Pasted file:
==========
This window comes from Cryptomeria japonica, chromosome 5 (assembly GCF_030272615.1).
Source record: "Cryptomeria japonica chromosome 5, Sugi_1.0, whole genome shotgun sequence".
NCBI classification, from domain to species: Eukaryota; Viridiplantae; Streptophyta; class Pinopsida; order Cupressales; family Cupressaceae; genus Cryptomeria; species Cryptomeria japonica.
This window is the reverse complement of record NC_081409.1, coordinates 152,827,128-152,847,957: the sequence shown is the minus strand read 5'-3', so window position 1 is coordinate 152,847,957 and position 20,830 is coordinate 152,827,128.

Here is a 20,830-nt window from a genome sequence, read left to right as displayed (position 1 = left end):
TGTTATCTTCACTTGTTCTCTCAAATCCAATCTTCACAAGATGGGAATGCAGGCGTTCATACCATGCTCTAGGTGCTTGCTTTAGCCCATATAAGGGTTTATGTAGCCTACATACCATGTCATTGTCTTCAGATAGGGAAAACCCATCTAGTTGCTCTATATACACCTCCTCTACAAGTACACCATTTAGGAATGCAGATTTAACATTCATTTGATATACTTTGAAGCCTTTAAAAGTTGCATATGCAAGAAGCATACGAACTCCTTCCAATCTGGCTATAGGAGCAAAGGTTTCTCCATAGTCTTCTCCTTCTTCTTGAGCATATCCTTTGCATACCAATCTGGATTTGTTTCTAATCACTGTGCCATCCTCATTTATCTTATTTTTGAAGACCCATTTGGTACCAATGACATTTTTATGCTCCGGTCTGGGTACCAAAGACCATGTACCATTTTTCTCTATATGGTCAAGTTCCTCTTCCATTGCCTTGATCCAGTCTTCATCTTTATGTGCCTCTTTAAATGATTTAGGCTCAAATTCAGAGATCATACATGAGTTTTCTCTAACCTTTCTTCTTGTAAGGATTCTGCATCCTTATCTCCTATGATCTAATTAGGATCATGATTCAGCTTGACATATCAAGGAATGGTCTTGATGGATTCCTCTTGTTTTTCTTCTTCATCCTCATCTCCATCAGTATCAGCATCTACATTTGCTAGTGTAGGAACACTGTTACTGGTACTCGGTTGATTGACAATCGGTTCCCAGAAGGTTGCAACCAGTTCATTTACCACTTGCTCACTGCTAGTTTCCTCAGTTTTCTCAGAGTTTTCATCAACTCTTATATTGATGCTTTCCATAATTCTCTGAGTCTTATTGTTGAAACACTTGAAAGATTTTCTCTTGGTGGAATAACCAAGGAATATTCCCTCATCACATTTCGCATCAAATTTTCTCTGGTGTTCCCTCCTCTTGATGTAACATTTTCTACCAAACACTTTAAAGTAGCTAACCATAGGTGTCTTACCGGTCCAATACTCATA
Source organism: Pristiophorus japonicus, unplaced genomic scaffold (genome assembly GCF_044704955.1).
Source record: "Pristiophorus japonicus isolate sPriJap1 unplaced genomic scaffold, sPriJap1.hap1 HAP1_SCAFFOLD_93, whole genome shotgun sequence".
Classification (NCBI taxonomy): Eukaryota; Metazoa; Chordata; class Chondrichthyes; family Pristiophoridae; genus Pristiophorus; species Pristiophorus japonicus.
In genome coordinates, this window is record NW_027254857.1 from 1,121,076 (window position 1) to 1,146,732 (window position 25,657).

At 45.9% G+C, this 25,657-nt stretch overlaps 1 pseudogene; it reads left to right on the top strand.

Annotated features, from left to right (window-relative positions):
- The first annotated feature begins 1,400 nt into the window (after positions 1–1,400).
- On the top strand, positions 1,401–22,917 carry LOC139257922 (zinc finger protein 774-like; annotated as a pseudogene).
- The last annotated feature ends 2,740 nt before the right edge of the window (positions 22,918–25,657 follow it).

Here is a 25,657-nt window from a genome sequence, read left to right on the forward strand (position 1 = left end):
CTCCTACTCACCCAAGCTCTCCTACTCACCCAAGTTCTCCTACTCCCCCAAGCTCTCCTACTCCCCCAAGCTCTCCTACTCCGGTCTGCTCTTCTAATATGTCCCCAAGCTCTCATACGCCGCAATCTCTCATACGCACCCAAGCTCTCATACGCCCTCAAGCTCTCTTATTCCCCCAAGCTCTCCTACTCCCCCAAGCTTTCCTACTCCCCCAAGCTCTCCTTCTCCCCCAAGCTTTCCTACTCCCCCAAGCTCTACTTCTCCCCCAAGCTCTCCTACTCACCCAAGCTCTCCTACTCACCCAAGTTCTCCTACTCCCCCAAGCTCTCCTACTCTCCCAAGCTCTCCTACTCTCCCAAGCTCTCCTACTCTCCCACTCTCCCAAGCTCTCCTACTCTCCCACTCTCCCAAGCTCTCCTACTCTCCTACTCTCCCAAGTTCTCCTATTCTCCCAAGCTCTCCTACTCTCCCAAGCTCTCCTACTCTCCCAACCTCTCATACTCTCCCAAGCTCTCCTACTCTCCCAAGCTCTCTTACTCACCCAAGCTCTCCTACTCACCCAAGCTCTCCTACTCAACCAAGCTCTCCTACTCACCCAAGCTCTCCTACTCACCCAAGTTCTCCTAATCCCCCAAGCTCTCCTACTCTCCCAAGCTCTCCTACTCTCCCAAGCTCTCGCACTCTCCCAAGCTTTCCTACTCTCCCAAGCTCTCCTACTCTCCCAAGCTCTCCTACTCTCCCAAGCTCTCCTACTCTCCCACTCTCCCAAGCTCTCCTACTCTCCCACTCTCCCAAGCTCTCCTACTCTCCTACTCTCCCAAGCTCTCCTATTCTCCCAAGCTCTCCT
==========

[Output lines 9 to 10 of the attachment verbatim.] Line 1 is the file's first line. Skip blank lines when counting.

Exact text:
Classification (NCBI taxonomy): Eukaryota; Metazoa; Chordata; class Chondrichthyes; family Pristiophoridae; genus Pristiophorus; species Pristiophorus japonicus.
In genome coordinates, this window is record NW_027254857.1 from 1,121,076 (window position 1) to 1,146,732 (window position 25,657).